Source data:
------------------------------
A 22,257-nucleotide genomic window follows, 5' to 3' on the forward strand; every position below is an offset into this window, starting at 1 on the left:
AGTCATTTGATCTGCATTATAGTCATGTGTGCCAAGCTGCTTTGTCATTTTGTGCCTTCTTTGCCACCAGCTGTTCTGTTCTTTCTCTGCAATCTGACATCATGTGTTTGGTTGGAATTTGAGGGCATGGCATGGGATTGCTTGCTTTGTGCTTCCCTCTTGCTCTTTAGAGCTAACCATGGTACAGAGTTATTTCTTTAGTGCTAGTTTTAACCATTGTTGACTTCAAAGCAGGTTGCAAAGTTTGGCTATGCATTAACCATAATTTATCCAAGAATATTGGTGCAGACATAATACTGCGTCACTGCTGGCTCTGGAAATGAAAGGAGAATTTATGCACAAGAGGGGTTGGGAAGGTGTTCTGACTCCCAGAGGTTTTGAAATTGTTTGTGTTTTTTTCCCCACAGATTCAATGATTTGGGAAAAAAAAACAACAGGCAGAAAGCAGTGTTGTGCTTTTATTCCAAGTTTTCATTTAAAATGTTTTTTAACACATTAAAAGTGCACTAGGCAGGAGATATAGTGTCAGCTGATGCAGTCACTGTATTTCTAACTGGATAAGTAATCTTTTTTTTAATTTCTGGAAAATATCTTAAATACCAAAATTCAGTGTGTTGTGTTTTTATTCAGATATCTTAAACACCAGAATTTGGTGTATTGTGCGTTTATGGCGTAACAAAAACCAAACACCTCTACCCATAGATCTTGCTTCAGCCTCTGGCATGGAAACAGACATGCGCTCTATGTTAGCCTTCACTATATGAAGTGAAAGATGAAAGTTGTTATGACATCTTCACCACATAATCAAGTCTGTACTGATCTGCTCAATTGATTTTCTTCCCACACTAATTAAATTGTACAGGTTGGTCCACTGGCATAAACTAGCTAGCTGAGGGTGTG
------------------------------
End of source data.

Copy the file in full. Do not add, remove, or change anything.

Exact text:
A 22,257-nucleotide genomic window follows, 5' to 3' on the forward strand; every position below is an offset into this window, starting at 1 on the left:
AGTCATTTGATCTGCATTATAGTCATGTGTGCCAAGCTGCTTTGTCATTTTGTGCCTTCTTTGCCACCAGCTGTTCTGTTCTTTCTCTGCAATCTGACATCATGTGTTTGGTTGGAATTTGAGGGCATGGCATGGGATTGCTTGCTTTGTGCTTCCCTCTTGCTCTTTAGAGCTAACCATGGTACAGAGTTATTTCTTTAGTGCTAGTTTTAACCATTGTTGACTTCAAAGCAGGTTGCAAAGTTTGGCTATGCATTAACCATAATTTATCCAAGAATATTGGTGCAGACATAATACTGCGTCACTGCTGGCTCTGGAAATGAAAGGAGAATTTATGCACAAGAGGGGTTGGGAAGGTGTTCTGACTCCCAGAGGTTTTGAAATTGTTTGTGTTTTTTTCCCCACAGATTCAATGATTTGGGAAAAAAAAACAACAGGCAGAAAGCAGTGTTGTGCTTTTATTCCAAGTTTTCATTTAAAATGTTTTTTAACACATTAAAAGTGCACTAGGCAGGAGATATAGTGTCAGCTGATGCAGTCACTGTATTTCTAACTGGATAAGTAATCTTTTTTTTAATTTCTGGAAAATATCTTAAATACCAAAATTCAGTGTGTTGTGTTTTTATTCAGATATCTTAAACACCAGAATTTGGTGTATTGTGCGTTTATGGCGTAACAAAAACCAAACACCTCTACCCATAGATCTTGCTTCAGCCTCTGGCATGGAAACAGACATGCGCTCTATGTTAGCCTTCACTATATGAAGTGAAAGATGAAAGTTGTTATGACATCTTCACCACATAATCAAGTCTGTACTGATCTGCTCAATTGATTTTCTTCCCACACTAATTAAATTGTACAGGTTGGTCCACTGGCATAAACTAGCTAGCTGAGGGTGTG